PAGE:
may have hit upon something that could give a bit of a breakthrough,


given how important it is for Germany in particular and the rest


of Europe to be able to access the UK market in terms of getting their


products here and carrying on sales. The fear was if you go out of Dover,


one of the main ports in the UK, you see trucks rolling on and off, at


the moment we are in the club you don't have to show ID at the door


and open your trucks, the fear was if you throw sand into that well


oiled engine, you get chaos. On both sides of the input channel. I think


in the order of probability, will be you agree to some sort of temporary


arrangement which. That happening? The answer to that is probably yes,


it is in the interests of both sides. Whilst that's going on, will


be be happy for the UK to negotiate and signed trade deals, probably


less, and then the vexed question of who is in charge of any disputes on


these things? At the moment it's the European Court of Justice, the UK is


desperate to avoid the purview of that caught and they think they can


do that, they may have a different view. This is a position paper, not


policy and no position paper survives first engagement with the


other side I suspect they will have a lot to say. Simon, for now, thank


you. Interesting that David Davis covered a long and turbulent


process, I think that is the truth. Simon, thank you.


Let's take a look at some of the other stories making the news...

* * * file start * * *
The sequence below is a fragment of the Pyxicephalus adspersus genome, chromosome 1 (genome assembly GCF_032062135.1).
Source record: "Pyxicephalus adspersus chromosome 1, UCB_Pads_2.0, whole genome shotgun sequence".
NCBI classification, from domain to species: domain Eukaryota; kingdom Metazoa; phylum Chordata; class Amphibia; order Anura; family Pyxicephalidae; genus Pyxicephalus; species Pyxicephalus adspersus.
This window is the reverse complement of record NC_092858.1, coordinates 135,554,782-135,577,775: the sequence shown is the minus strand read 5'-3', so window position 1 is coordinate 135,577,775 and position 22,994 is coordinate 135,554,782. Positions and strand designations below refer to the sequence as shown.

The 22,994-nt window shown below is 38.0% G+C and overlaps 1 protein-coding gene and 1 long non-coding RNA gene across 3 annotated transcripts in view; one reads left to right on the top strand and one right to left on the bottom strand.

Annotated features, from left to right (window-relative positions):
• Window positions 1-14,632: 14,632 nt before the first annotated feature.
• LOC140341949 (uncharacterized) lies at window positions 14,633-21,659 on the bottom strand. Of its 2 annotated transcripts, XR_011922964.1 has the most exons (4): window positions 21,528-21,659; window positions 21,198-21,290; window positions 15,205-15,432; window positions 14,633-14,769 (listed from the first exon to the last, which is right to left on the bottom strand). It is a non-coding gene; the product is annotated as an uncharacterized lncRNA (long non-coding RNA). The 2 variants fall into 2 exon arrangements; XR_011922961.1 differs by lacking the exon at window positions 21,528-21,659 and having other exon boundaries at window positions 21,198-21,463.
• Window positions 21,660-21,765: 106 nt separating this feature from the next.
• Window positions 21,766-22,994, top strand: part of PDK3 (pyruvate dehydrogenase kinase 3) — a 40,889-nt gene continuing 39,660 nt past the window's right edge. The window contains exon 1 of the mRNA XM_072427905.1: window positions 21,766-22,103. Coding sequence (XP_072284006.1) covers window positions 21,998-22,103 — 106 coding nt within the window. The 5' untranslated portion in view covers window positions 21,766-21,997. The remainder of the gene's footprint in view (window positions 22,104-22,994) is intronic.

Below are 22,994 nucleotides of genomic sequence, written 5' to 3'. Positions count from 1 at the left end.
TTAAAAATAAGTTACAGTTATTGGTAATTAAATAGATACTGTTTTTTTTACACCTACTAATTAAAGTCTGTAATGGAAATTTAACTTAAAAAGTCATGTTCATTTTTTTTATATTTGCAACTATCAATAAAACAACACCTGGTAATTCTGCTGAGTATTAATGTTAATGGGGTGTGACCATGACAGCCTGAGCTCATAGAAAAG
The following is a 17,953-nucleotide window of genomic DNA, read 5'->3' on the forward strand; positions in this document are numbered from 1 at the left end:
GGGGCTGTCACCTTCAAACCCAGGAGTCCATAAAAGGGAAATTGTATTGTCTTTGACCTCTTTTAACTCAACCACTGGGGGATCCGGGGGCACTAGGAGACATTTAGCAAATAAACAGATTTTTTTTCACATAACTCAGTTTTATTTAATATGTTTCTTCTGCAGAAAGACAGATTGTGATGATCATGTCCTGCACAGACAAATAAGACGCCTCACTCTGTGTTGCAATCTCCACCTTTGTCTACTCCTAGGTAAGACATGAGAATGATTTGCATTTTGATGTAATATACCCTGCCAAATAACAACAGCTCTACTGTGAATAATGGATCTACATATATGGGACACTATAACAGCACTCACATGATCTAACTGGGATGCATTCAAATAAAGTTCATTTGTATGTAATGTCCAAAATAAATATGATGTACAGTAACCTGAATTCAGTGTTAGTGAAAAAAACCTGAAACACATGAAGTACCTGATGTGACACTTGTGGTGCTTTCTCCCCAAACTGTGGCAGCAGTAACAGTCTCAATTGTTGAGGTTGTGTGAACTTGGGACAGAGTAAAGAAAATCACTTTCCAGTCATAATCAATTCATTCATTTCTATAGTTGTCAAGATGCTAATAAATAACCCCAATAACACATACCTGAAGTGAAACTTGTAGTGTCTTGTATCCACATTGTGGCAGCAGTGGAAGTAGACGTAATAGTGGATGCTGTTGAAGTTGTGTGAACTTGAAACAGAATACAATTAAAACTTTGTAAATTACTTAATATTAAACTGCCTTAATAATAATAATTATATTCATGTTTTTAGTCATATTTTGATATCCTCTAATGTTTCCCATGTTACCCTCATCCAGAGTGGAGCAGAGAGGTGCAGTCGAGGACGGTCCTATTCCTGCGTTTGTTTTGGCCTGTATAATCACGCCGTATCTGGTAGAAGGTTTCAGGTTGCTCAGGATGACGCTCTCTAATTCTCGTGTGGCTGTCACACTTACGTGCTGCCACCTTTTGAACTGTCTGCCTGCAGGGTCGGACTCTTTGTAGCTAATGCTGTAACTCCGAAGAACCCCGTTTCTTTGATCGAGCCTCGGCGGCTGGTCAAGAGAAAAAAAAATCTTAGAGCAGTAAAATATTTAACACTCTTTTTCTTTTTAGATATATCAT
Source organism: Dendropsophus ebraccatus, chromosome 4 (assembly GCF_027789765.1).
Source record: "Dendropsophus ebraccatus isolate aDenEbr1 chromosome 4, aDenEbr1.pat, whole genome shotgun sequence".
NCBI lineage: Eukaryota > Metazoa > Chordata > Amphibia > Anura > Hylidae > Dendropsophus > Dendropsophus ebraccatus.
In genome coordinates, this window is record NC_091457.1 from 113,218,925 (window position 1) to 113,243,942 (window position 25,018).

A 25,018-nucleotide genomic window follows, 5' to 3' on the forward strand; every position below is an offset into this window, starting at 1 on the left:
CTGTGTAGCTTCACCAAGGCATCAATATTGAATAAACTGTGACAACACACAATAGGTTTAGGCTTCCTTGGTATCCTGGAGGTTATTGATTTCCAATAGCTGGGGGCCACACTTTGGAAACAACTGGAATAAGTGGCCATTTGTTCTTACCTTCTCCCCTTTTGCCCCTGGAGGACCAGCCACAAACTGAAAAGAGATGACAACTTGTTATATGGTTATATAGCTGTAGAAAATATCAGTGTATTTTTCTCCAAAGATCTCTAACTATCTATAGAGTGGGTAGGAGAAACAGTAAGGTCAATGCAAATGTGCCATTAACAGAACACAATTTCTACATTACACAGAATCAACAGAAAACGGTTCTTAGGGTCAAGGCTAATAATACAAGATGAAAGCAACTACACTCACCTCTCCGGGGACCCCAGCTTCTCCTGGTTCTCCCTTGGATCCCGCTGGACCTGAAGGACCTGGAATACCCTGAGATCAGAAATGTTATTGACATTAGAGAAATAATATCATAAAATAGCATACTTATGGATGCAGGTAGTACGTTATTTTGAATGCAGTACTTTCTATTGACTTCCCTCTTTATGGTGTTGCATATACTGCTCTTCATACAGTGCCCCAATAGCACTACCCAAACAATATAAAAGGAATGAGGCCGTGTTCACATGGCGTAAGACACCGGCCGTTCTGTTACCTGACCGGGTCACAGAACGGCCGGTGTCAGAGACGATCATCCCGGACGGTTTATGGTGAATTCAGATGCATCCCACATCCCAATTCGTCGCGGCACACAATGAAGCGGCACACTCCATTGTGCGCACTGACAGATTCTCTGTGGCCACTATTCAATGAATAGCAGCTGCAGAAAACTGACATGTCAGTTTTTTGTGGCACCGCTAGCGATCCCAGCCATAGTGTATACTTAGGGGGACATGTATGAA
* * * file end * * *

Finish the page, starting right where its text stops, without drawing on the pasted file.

The latest figures out of Germany show that Europe's largest economy


expanded by 0.6% in the second quarter of the year.


Economists were expecting a stronger rate of growth,


but the strong euro contributed to a weakness in exports.


Bill Gates has donated 5 percent of his fortune to an -


The billionaire and Microsoft co-founder donated 64 million shares


valued at $4.6 billion - that's according to a filing


at the Securities Exchange Commission.


It's the largest gift of Microsoft shares Gates has made since 2000.


The boss of Intel- Brian Krzanich has become the third


business leader to stand down from Donald Trump's manufacturing


council following the events in Charlottesville.


Neither he nor the chief executive of Under Armour, Kevin Plank,


said their resignations were as a direct result


of the incident, but Ken Frazier, the boss of the drugmaker Merck said


that he needed to "feel a responsibility to take a stand


US President Donald Trump has asked his country's top trade


official to review China's practices regarding intellectual property.


It could eventually lead to the US imposing trade sanctions.


The BBC's Beijing Correspondent John Sudworth has more for us.


It's interesting, very sensitive time to be doing this, at a time the


US is relying on China to help deal with the North Korean nuclear


threat. That's right, Trump himself has in the past connected to macro


issues suggesting if China wants a good deal from the United States on


trade it needs to do more to help on those diplomatic foreign policy


issues. But signing this memorandum, possibly setting in train this


investigation which could lead to unilateral sanctions, the President


said this was all about trade, this is him delivering on campaign


promises to stand up for US jobs and in particular to hold China to


account. Of course China has long been accused of stealing US


intellectual property as well as other trading partners because it


insists on in many cases and in particular in certain strategic


industries, enforcing those that want to come and do business here


into local partnerships with local players and of course, once you're


signed up to one of those, you know, your technology transfer, your


intellectual property lakes across to the Chinese side. But all these


been a concern and this is Donald Trump promising he will live up to


his pledges during his campaign to do something about it. Many thanks.


Let's take a look at the markets. As you can see, a bit of a return of an